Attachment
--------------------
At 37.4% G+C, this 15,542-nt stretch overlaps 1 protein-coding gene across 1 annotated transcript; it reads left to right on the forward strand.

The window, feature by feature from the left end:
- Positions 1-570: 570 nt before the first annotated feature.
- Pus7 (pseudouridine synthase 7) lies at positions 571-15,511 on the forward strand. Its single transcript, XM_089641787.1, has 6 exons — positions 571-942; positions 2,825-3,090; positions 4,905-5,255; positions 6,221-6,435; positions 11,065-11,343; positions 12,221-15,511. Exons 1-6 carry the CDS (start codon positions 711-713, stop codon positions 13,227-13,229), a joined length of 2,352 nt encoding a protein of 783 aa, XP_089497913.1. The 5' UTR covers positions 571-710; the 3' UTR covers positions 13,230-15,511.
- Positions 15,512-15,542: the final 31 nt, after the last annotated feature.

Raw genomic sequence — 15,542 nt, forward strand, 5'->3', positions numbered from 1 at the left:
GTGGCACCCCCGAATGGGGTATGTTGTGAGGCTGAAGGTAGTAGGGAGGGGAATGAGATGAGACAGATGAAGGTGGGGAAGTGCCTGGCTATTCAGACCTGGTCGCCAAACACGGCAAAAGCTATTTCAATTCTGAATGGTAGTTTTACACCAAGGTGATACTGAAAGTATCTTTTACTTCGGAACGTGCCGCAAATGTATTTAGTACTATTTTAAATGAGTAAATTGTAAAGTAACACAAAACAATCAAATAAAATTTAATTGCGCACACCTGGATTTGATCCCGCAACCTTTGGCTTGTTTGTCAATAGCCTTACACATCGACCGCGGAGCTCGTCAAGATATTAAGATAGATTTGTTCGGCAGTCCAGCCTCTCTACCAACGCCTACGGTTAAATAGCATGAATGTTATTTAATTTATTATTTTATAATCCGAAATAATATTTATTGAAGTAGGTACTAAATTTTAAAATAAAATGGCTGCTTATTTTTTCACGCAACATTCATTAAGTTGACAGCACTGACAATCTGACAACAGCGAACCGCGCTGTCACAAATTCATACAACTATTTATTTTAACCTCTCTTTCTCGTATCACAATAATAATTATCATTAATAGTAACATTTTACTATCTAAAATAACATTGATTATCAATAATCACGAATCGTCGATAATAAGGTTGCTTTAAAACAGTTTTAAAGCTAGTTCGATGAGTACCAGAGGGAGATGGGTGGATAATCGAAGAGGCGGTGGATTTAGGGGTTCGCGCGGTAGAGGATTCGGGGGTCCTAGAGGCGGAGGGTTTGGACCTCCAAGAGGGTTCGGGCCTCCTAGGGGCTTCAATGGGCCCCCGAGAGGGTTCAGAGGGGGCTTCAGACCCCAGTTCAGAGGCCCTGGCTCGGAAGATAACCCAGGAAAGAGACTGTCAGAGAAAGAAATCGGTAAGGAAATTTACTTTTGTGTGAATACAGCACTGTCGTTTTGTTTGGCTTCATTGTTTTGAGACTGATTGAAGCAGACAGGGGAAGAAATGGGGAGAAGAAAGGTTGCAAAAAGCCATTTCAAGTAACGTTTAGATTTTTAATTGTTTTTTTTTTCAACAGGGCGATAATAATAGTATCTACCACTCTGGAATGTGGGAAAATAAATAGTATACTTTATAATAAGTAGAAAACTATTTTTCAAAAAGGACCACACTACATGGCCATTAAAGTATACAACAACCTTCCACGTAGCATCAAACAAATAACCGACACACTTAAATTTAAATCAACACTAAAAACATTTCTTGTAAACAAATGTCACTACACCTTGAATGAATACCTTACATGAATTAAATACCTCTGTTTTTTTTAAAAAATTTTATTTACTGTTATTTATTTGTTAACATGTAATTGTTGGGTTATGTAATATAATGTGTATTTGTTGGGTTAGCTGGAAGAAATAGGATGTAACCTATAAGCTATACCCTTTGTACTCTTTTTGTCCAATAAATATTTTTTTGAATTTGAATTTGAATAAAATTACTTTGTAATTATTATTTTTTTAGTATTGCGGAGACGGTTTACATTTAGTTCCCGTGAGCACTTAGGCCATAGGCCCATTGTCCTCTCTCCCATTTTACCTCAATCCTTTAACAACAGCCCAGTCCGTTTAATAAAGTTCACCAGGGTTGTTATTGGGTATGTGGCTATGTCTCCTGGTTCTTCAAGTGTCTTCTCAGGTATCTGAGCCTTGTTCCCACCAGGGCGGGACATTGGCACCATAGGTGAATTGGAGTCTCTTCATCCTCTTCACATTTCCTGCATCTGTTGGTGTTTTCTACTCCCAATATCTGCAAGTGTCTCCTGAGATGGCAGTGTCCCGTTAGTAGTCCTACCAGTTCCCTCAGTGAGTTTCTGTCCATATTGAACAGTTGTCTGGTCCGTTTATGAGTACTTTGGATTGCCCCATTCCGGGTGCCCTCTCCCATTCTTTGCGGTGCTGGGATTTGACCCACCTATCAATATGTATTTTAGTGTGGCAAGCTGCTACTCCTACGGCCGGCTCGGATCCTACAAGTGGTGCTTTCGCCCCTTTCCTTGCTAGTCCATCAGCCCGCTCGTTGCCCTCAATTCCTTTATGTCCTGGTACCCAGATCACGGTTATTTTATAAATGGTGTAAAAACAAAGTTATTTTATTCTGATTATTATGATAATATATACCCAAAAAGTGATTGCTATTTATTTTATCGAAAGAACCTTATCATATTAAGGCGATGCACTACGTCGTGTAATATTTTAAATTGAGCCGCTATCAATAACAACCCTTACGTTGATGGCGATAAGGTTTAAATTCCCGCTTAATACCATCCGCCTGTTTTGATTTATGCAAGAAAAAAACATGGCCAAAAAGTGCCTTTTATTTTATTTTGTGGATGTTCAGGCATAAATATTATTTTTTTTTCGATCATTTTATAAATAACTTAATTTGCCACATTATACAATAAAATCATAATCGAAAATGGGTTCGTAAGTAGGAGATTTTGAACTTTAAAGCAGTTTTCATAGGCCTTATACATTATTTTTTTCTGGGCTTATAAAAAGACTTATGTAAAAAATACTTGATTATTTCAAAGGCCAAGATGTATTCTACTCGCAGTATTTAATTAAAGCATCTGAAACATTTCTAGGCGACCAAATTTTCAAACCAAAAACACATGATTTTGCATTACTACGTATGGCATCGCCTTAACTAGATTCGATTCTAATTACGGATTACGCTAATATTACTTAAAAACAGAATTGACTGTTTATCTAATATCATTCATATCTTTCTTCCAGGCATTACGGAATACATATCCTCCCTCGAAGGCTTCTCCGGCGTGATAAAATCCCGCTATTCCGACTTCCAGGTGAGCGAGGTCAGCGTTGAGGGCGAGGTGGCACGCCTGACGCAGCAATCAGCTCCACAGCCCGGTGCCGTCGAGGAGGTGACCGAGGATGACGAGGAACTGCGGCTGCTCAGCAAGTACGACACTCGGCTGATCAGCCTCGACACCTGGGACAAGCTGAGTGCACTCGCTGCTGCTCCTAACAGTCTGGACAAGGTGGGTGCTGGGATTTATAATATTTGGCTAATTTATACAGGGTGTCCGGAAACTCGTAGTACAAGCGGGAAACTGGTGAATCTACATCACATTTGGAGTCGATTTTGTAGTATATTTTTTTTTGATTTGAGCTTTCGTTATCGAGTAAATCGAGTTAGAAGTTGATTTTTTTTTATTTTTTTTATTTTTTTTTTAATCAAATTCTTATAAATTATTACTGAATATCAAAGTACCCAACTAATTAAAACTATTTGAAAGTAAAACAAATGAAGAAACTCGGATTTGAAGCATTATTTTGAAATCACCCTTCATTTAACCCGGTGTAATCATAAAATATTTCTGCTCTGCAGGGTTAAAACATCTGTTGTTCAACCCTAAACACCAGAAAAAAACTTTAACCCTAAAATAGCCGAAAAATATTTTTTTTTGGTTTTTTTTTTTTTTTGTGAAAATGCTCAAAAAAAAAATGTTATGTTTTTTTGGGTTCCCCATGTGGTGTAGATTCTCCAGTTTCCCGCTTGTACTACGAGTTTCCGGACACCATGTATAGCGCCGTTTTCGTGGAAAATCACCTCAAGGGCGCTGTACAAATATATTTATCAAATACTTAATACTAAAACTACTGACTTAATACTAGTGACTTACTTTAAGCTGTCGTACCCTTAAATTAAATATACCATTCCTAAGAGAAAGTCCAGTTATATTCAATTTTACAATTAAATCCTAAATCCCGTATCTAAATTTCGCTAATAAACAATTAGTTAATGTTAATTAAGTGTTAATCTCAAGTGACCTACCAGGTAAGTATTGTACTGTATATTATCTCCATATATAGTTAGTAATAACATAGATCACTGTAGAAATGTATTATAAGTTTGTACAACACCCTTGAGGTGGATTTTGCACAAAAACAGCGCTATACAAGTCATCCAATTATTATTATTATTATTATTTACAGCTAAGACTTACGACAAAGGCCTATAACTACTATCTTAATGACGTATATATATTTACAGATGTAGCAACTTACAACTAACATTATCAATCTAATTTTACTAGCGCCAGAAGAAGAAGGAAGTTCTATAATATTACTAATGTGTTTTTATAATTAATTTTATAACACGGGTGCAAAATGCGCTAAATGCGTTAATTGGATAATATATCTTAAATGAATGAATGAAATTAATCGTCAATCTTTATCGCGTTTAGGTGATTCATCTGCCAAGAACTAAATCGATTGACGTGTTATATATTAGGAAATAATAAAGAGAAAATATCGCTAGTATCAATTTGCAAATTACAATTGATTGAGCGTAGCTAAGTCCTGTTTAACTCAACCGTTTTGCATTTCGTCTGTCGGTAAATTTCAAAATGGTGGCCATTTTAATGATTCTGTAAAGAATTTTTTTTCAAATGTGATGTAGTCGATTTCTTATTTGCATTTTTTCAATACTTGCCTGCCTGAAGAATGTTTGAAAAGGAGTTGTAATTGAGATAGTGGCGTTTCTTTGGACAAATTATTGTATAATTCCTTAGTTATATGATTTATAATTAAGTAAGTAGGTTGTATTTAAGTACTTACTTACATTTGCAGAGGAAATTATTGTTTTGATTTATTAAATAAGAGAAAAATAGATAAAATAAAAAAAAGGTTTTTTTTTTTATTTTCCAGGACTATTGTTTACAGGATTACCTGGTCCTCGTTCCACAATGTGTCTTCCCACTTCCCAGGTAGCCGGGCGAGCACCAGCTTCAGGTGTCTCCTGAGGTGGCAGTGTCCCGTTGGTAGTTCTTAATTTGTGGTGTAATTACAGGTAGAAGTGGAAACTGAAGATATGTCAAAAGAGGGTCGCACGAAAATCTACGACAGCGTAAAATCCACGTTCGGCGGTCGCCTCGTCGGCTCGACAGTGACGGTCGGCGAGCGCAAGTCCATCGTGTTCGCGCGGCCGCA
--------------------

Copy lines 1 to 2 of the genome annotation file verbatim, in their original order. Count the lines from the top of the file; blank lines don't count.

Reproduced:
At 37.4% G+C, this 15,542-nt stretch overlaps 1 protein-coding gene across 1 annotated transcript; it reads left to right on the forward strand.

The window, feature by feature from the left end: